Odell’s writing is lucid and somehow spacious – there’s room to breathe. The book is, broadly, about how to reclaim your attention from social media (and other addictive aspects of the internet) and reconnect with your own body and thoughts, and the physical world around you. She argues for this as a political act of resistance. What struck me, straight off, was her heart-breaking description of the way that online communication robs us of the important physical experience of conversation. Here she speaks of this problem, as it occurred to her after watching social media after the 2016 US election:

‘What was missing from that surreal and terrifying torrent of information and virtuality was any regard for place, for the human animal […] I am not an avatar, a set of preferences, or some smooth cognitive force; I’m lumpy and porous, I’m an animal, I hurt sometimes, and I’m different one day to the next’.

I was fascinated by her description of how very much physical, tangible information is lost when we talk online. At the basest level, it’s easy for idiots to fire death threats at people across Twitter when they’re not thinking of the recipient as an actual person with a body and feelings.

With these three books, I felt my sense of hope and wonder about the world enter a much-needed process of repair.

Less guilt

And now, here, a word about ‘self-care’. The phrase ‘self-care’ has been awfully trodden on by Gwyneth Paltrow and her bath-oily, goopy acolytes, but it really shouldn’t be a matter of unbearable smugness and lashings of cash. Self-care is about resting, and being silly sometimes, and having fun. I’ve written previously that having fun doesn’t mean you’ve turned your back on the world: it’s the shield that keeps you in battle. In the words of the phenomenal Audre Lorde, originator of the whole notion, ‘Caring for myself is not self-indulgence, it is self-preservation, and that is an act of political warfare.’

You know, I strongly believe that you need time to chill, so you’re able for the rest of life. Even writing that quote above, I’m thinking, well, yeah, obviously Audre Lorde had the right to rest, but I’m not doing admirable activist work, so I shouldn’t really be doing the whole blanket-cocoon-and-Strictly thing myself. Dour, Northern guilt always finds a loophole, doesn’t it? But consider: it’s drizzling outside. It’s freezing, it’s miserable. The balance has tipped: now, in October, it’s reasonable to stay inside. Wrap up, drink spicy hot chocolate, and watch a lot of silly telly. You know what, you’re also saving money by staying in, so really, I don’t know why your guilt thinks it should even be part of this conversation.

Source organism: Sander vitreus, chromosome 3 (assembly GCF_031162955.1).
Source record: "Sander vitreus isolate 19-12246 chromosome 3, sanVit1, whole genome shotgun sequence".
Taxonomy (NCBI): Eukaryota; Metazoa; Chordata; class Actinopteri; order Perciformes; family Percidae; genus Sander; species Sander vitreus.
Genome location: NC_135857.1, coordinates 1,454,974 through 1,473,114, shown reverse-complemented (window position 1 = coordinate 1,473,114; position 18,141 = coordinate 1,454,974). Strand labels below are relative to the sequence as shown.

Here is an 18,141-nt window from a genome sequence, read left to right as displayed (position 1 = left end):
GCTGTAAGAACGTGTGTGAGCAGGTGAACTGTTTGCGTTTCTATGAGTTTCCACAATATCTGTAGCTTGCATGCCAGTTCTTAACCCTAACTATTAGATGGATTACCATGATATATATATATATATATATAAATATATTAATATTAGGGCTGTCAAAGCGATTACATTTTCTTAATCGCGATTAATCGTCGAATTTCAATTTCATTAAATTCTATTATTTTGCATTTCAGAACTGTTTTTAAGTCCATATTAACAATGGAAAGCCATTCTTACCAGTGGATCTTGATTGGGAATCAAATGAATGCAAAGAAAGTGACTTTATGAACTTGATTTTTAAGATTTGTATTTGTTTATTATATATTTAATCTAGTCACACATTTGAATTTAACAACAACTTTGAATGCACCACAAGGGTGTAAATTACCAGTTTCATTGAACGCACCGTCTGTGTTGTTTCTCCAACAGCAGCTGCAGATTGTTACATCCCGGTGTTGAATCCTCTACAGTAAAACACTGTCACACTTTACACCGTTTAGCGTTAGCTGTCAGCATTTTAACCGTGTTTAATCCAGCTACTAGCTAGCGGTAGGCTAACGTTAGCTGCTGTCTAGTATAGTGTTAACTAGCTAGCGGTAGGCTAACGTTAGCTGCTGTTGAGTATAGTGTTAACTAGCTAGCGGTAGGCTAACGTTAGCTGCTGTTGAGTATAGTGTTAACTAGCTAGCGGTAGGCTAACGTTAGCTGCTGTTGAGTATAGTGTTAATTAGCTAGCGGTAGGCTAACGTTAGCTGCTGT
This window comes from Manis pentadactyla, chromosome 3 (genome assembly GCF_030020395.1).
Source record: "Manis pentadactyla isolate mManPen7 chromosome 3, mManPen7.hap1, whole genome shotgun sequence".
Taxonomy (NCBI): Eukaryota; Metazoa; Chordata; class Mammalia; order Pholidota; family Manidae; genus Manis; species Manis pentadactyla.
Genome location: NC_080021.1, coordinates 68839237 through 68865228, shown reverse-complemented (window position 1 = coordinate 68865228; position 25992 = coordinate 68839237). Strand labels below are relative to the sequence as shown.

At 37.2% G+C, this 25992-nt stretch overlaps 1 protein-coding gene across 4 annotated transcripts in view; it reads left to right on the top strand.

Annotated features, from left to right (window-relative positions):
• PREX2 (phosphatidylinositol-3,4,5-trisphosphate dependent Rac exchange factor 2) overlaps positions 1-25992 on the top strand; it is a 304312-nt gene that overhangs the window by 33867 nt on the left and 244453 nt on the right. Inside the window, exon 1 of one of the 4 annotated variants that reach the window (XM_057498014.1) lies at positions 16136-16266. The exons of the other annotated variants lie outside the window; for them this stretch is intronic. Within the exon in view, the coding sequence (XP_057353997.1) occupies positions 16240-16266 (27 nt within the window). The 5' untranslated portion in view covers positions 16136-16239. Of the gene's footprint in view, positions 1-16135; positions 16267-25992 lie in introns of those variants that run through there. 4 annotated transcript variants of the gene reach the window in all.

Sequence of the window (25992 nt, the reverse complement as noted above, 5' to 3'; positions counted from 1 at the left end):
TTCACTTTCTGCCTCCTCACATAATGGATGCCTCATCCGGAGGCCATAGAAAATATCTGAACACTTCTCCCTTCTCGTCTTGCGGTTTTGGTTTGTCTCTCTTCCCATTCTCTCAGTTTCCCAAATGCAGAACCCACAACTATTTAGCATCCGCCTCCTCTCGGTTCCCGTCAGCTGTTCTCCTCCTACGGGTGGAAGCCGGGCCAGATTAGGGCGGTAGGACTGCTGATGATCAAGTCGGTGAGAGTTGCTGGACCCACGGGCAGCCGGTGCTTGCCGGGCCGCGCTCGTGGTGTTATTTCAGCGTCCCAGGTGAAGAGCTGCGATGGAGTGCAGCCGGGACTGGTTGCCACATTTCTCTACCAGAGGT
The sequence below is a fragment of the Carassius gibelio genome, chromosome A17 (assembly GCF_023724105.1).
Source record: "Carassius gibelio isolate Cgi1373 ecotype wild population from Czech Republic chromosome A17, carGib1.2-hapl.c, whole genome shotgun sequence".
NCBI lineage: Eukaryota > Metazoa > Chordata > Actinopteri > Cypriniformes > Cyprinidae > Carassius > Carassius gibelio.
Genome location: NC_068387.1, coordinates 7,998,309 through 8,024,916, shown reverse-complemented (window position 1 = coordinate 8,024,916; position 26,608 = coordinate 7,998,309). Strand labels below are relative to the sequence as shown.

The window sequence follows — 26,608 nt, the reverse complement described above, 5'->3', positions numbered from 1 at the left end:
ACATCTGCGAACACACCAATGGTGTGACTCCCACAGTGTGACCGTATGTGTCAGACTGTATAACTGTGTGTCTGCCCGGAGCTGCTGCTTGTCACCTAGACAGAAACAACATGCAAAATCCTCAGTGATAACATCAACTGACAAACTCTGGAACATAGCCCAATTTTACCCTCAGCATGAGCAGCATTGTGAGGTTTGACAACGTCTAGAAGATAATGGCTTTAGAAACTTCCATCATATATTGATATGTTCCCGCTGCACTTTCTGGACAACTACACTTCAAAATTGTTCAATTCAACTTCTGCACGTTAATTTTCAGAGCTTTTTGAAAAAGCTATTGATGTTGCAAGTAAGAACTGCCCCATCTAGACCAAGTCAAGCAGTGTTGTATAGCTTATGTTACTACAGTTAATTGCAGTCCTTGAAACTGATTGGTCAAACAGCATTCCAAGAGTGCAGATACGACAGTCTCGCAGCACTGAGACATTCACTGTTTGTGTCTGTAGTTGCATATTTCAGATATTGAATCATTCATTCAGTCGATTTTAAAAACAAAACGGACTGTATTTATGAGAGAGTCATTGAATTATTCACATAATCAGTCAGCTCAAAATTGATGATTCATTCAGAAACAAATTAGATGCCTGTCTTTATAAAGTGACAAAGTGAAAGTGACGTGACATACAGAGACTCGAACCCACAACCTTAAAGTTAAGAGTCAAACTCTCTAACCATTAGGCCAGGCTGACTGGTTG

Sink in to the blanket cocoon now and then; put on Strictly. And on that note…

Candles

Autumn brings with it the very best candle ‘flavours’ (is that the word?). I always feel the summer fragrances are a bit judgy – it’s all fresh laundry smells, and exotic fruits, which is suggestive of the kind of rigorous, healthy lifestyle the candles think they’ll be included in. In the cold months, though, candles smell of gingerbread, cinnamon, and all the festive, edible things.  Confusingly, some autumn candles make a bid to say they smell like cashmere or sea-salt, both nice things that don’t really smell of anything. Never mind, as long as they’re not judging me, they’re welcome in my home. Right now Home Bargains are doing the very best candle range out there. Above my writing desk (I have commandeered our spare room as my ‘writing room’ so now I have a ‘writing desk’) is the Warm Apple and Cinnamon flavour. I light it in the morning when I’m beetling away at writing, and it is vaguely alarming how much joy I really do get out of one little flickering flame and the smell of pies wafting over me.